Presenter: Lynette Chappell-Williams, Chief Diversity Officer and Associate Dean for Diversity and Inclusion at Penn State Health and Penn State College of Medicine

November 20, 2017

The U.S. now has six living generations, and each has its own attributes, based on their collective experiences. Recognizing the needs and interests of each age group helps our community develop strategies to create a more inclusive environment for all, regardless of age. โ€œThis is the first time in history that there is four generations in the workplace,โ€ said Chappell-Williams. She provided the breakdown of the generations living in Hershey and pointed out that 37.7% of the Hershey population is under the age of 30. She presented the characteristics of each of the age groups represented.

Those born from 1928-1945 are know as the Traditional/Silent Individuals. They follow the rules and have a strong respect for authority. As employees, they are loyal to the organization and their work responsibilities take precedence over their personal pursuits.

Baby Boomers were born between 1946 and 1964 and are the first workaholics, valuing hard work and education. They prefer fact to face interactions, and formal communication styles. Also are know to be status conscious and respect driven.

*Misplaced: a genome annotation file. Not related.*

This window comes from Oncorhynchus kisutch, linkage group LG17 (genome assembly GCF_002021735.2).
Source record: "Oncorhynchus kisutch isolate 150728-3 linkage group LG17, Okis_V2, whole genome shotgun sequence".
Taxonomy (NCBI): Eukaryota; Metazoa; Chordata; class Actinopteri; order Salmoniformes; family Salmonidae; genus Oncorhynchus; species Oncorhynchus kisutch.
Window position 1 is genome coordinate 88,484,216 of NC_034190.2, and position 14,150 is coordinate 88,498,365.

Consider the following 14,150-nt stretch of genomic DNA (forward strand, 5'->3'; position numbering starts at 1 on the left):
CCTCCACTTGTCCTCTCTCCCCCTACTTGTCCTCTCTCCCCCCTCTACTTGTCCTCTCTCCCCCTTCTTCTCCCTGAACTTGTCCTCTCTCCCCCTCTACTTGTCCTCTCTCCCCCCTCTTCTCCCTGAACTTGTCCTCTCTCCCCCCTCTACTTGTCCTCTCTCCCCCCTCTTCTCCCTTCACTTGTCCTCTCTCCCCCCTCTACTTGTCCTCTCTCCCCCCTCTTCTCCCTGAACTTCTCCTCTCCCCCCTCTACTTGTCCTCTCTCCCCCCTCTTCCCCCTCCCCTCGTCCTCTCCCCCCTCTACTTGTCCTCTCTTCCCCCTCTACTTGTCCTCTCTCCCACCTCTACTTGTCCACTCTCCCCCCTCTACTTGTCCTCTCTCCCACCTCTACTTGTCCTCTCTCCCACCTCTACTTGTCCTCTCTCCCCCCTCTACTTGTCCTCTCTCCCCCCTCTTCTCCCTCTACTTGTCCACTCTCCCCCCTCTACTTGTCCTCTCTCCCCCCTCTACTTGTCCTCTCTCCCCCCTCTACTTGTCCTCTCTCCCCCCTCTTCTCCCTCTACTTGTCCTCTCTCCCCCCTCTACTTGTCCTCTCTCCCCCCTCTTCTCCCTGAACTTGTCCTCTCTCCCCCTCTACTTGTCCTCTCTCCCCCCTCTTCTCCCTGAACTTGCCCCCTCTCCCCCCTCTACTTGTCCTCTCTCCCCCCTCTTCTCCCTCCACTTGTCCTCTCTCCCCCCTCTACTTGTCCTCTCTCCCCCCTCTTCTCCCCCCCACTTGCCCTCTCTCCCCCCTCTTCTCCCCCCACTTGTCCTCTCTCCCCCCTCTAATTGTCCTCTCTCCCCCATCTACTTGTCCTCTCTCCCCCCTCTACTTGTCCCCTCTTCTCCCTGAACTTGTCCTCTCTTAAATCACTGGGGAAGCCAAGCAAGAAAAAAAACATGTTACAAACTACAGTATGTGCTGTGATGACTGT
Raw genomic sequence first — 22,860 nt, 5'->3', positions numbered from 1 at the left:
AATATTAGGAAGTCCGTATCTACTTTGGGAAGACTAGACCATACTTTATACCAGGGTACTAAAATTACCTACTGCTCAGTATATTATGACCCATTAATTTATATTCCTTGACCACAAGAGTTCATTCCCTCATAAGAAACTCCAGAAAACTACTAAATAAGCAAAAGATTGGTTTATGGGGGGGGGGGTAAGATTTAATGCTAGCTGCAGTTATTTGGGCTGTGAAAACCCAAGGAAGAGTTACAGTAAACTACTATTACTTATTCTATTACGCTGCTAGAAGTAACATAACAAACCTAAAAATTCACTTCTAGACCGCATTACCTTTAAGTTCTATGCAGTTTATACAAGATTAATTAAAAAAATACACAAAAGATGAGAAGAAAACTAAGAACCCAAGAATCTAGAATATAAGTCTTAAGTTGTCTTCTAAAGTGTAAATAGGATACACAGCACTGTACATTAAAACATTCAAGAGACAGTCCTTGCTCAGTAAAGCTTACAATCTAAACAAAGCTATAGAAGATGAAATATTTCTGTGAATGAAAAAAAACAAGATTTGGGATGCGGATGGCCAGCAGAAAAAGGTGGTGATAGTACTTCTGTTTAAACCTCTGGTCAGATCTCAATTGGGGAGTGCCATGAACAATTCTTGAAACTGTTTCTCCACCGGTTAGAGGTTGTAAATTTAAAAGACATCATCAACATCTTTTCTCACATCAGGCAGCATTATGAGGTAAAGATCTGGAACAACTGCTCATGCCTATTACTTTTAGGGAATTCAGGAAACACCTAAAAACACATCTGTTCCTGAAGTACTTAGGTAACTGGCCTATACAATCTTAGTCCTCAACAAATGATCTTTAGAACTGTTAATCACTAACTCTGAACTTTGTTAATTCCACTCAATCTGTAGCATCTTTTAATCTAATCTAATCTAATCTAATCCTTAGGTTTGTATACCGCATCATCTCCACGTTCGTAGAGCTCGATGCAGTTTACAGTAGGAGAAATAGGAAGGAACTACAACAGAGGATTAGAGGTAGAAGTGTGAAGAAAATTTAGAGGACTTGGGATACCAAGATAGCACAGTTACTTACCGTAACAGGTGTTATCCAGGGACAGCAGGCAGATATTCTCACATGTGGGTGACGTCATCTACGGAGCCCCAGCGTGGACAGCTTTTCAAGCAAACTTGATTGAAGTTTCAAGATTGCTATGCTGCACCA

Generation X are individuals born from 1965 to 1979 and seek work-life balance and prefer an informal, fun environment. They are self-reliant and prefer individual projects and minimal supervision, although work well in groups. Generation X wants informal and quick communication.

Generation Y (Millennials) were born between 1988 and 1994 and are the most diverse in ethnicity. They are motivated by encouragement and rewards and are optimistic, confident and civic-minded. They want constant email communications, speedy decisions and information to be available immediately.

Generation Z (Next) is the last generation born and has experienced a tough economy, terrorism and complexities of life. They plan to be pioneers, are multi-taskers and are connected to technology at times. They operate on a personal and professional level base on a fear of missing out.

Lynette led group discussions on how the characteristics and values of each generation affect the community and its needs, and how to create an inclusive environment regardless of age and generational differences.

Lynette Chappell-Williams, JD, is the Chief Diversity Officer and Associate Dean for Diversity and Inclusion for Penn State Health and Penn State College of Medicine. She is a lawyer, by training, but has focused on creating more diverse and inclusive workplaces for the past 18 years.